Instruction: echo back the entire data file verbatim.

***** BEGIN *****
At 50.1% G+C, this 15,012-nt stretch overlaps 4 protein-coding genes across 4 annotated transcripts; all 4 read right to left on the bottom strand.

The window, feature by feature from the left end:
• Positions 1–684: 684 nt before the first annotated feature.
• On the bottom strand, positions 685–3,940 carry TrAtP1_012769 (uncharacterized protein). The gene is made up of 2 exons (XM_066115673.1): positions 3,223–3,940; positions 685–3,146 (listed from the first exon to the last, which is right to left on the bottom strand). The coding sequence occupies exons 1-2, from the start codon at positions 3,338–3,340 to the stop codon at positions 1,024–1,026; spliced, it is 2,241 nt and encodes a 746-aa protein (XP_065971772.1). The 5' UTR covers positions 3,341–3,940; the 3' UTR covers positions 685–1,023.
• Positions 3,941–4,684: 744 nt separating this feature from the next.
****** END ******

At 50.1% G+C, this 15,012-nt stretch overlaps 4 protein-coding genes across 4 annotated transcripts; all 4 read right to left on the bottom strand.

The window, feature by feature from the left end:
• Positions 1–684: 684 nt before the first annotated feature.
• On the bottom strand, positions 685–3,940 carry TrAtP1_012769 (uncharacterized protein). The gene is made up of 2 exons (XM_066115673.1): positions 3,223–3,940; positions 685–3,146 (listed from the first exon to the last, which is right to left on the bottom strand). The coding sequence occupies exons 1-2, from the start codon at positions 3,338–3,340 to the stop codon at positions 1,024–1,026; spliced, it is 2,241 nt and encodes a 746-aa protein (XP_065971772.1). The 5' UTR covers positions 3,341–3,940; the 3' UTR covers positions 685–1,023.
• Positions 3,941–4,684: 744 nt separating this feature from the next.